“I have the greatest job in the world. Only one person can have it. You have shortstops on other teams — I’m not knocking other teams — but there’s only one shortstop on the Yankees.”—Derek Jeter quoted in Peter Richmond, “Pride of the Yankees,” GQ Magazine, September 1998
“There’s only one shortstop on the Yankees.” Derek Jeter’s belief that this was an honor helped keep him in pinstripes for 20 years. But his consequent realization that it was a responsibility, I would say, gave him the steely-eyed determination to push himself to every possible limit to get the most famous franchise in professional sports into the postseason, and, against every threat, external and internal, to win the World Series.
Jeter’s lifetime statistics and status as the key position player on five Yankee World Championship teams will make him a first-ballot Hall of Famer. But what has made him the team’s captain and endeared him to millions of fans—and what is barely grasped by the sabermetricians who carp about his defense—is that he’s a throwback—not just to the more storied names of the franchise, but to those who reinforced the cracks in baseball’s greatest dynasty. Read David Halberstam’s description of a relatively unheralded Yankee, the shortstop of the early ‘60s dynasty, Tony Kubek from October ’64. Then tell me if it doesn’t remind you of Jeter, too:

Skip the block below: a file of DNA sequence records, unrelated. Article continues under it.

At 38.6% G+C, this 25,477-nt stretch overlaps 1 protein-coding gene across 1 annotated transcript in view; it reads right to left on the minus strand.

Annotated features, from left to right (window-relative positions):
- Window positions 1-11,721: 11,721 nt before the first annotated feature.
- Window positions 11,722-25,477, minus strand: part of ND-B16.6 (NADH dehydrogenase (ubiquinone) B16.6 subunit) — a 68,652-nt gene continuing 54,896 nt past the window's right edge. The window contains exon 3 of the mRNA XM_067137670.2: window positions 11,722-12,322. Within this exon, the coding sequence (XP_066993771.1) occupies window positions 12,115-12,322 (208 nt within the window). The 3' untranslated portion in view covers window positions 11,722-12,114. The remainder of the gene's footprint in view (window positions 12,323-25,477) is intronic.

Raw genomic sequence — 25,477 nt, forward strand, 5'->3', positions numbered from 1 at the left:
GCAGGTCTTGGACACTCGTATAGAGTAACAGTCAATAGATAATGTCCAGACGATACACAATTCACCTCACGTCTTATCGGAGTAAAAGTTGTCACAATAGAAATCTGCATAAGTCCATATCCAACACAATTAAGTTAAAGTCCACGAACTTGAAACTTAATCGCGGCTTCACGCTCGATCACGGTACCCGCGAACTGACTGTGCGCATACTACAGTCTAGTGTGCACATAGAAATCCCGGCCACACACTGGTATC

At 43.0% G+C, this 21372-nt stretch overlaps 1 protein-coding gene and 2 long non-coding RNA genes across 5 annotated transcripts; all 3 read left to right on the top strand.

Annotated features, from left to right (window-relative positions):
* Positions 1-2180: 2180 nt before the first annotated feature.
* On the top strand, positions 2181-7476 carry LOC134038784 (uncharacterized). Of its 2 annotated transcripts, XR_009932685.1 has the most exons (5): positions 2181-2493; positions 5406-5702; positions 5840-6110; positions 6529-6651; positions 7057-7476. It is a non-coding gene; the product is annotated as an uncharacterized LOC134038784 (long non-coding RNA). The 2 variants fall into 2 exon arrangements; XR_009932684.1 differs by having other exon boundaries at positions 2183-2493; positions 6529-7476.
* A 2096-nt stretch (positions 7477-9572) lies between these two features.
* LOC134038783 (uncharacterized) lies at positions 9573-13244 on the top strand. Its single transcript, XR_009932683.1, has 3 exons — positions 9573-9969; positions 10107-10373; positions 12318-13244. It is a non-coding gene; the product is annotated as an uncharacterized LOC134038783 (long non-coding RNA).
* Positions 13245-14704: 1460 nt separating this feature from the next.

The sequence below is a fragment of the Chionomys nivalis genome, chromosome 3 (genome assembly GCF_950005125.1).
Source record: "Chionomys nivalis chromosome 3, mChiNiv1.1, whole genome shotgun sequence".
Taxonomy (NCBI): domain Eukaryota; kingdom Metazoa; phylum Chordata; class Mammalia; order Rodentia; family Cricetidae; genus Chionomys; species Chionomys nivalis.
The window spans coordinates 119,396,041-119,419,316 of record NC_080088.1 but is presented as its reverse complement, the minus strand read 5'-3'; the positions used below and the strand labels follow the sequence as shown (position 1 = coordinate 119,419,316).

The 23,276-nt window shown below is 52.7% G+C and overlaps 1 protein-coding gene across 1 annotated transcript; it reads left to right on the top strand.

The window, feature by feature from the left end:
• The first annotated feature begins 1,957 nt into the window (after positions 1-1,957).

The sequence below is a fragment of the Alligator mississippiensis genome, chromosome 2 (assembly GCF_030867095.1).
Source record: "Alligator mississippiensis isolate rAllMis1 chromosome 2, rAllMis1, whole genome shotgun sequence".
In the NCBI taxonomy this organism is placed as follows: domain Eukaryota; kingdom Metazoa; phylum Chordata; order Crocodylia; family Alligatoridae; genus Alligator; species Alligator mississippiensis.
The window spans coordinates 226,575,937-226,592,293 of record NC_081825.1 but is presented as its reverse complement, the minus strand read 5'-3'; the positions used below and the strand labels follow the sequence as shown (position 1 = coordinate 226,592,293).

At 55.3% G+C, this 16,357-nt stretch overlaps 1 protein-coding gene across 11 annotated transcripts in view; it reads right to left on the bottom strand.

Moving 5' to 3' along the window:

“The key to his play, his teammates thought, was that that he played with an inner toughness that he transmitted to other players on the team and seemed to carry him to a higher level in big games. He wanted to win, he expected to win, and he would not let anyone else loaf or slip beneath a standard of excellence.”
So the Yankees’ home opener against the Orioles yesterday—Jeter’s last—is, as far as the captain is concerned, all of a piece. Its importance didn’t lie in the fact that he notched another hit, but that the team won.
You can go anywhere on the Web and find the kind of picture that makes Jeter catnip to supermodels. But the dirty uniform in the photo accompanying this post (from his rookie season) reveals why there is going to be such a gaping hole at short for the Yankees next year.
Jeter isn’t a perfect player or person. Neither was Ruth, Gehrig, DiMaggio, Mantle, Munson, or Jackson. But, for longer than any of them, he endured because he understood that “the greatest job in the world” was also the toughest in the world to hold—in the eye of a longtime owner famous for wondering what a player did for him two minutes ago, a steroid-ridden environment that propped up cheaters at the same position (Rodriguez, Tejada) who made his achievements appear smaller for awhile, and a 24/7 media monster ready to devour the same people it had just created.
In the end, Jeter has been the Yankees’ Odysseus: not the strongest member of the crew, nor even necessarily the bravest, but the leader with the toughest survival instincts—and, like the epic hero, after 20 years, finally ready to go home.